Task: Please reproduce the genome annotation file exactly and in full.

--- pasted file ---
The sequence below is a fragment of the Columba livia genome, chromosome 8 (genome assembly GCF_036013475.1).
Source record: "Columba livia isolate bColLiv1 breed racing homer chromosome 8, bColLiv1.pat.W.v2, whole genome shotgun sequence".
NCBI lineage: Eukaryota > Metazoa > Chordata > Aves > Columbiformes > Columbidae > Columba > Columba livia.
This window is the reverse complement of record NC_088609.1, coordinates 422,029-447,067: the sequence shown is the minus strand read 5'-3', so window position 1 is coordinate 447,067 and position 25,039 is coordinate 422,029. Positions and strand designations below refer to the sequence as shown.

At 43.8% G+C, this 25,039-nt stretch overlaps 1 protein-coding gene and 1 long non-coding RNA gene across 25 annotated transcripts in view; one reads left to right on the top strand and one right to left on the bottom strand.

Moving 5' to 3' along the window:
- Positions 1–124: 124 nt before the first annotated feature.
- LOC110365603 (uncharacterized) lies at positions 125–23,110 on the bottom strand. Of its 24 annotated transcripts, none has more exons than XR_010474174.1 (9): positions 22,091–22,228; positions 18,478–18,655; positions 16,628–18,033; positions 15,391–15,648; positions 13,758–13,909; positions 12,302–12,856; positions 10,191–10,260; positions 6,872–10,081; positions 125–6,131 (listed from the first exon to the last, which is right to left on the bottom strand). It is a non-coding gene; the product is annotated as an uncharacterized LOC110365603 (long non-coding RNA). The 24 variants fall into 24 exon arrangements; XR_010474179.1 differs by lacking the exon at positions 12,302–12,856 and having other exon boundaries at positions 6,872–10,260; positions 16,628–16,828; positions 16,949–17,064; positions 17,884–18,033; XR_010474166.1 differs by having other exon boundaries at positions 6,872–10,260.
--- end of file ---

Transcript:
The sequence below is a fragment of the Columba livia genome, chromosome 8 (genome assembly GCF_036013475.1).
Source record: "Columba livia isolate bColLiv1 breed racing homer chromosome 8, bColLiv1.pat.W.v2, whole genome shotgun sequence".
NCBI lineage: Eukaryota > Metazoa > Chordata > Aves > Columbiformes > Columbidae > Columba > Columba livia.
This window is the reverse complement of record NC_088609.1, coordinates 422,029-447,067: the sequence shown is the minus strand read 5'-3', so window position 1 is coordinate 447,067 and position 25,039 is coordinate 422,029. Positions and strand designations below refer to the sequence as shown.

At 43.8% G+C, this 25,039-nt stretch overlaps 1 protein-coding gene and 1 long non-coding RNA gene across 25 annotated transcripts in view; one reads left to right on the top strand and one right to left on the bottom strand.

Moving 5' to 3' along the window:
- Positions 1–124: 124 nt before the first annotated feature.
- LOC110365603 (uncharacterized) lies at positions 125–23,110 on the bottom strand. Of its 24 annotated transcripts, none has more exons than XR_010474174.1 (9): positions 22,091–22,228; positions 18,478–18,655; positions 16,628–18,033; positions 15,391–15,648; positions 13,758–13,909; positions 12,302–12,856; positions 10,191–10,260; positions 6,872–10,081; positions 125–6,131 (listed from the first exon to the last, which is right to left on the bottom strand). It is a non-coding gene; the product is annotated as an uncharacterized LOC110365603 (long non-coding RNA). The 24 variants fall into 24 exon arrangements; XR_010474179.1 differs by lacking the exon at positions 12,302–12,856 and having other exon boundaries at positions 6,872–10,260; positions 16,628–16,828; positions 16,949–17,064; positions 17,884–18,033; XR_010474166.1 differs by having other exon boundaries at positions 6,872–10,260.